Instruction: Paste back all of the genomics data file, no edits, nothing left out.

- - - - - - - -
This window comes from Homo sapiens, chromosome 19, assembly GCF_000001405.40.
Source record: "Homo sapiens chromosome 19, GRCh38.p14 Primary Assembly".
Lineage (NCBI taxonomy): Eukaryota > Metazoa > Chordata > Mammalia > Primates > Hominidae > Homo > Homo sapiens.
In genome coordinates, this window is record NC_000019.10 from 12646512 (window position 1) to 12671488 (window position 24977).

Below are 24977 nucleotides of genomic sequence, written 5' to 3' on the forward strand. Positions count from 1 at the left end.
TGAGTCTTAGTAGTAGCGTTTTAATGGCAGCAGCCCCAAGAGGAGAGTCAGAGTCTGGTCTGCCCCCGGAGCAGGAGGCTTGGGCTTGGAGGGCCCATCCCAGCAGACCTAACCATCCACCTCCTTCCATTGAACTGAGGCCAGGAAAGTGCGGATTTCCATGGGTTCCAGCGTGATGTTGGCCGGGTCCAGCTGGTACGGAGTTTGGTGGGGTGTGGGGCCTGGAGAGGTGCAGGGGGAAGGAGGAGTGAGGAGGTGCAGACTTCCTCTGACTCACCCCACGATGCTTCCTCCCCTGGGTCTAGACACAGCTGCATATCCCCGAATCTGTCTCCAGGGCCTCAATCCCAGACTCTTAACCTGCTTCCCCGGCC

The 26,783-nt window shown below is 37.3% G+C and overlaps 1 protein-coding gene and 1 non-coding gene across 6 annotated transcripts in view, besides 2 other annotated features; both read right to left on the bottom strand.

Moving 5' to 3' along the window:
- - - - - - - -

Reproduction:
This window comes from Homo sapiens, chromosome 19, assembly GCF_000001405.40.
Source record: "Homo sapiens chromosome 19, GRCh38.p14 Primary Assembly".
Lineage (NCBI taxonomy): Eukaryota > Metazoa > Chordata > Mammalia > Primates > Hominidae > Homo > Homo sapiens.
In genome coordinates, this window is record NC_000019.10 from 12646512 (window position 1) to 12671488 (window position 24977).

Below are 24977 nucleotides of genomic sequence, written 5' to 3' on the forward strand. Positions count from 1 at the left end.
TGAGTCTTAGTAGTAGCGTTTTAATGGCAGCAGCCCCAAGAGGAGAGTCAGAGTCTGGTCTGCCCCCGGAGCAGGAGGCTTGGGCTTGGAGGGCCCATCCCAGCAGACCTAACCATCCACCTCCTTCCATTGAACTGAGGCCAGGAAAGTGCGGATTTCCATGGGTTCCAGCGTGATGTTGGCCGGGTCCAGCTGGTACGGAGTTTGGTGGGGTGTGGGGCCTGGAGAGGTGCAGGGGGAAGGAGGAGTGAGGAGGTGCAGACTTCCTCTGACTCACCCCACGATGCTTCCTCCCCTGGGTCTAGACACAGCTGCATATCCCCGAATCTGTCTCCAGGGCCTCAATCCCAGACTCTTAACCTGCTTCCCCGGCC

The 26,783-nt window shown below is 37.3% G+C and overlaps 1 protein-coding gene and 1 non-coding gene across 6 annotated transcripts in view, besides 2 other annotated features; both read right to left on the bottom strand.

Moving 5' to 3' along the window: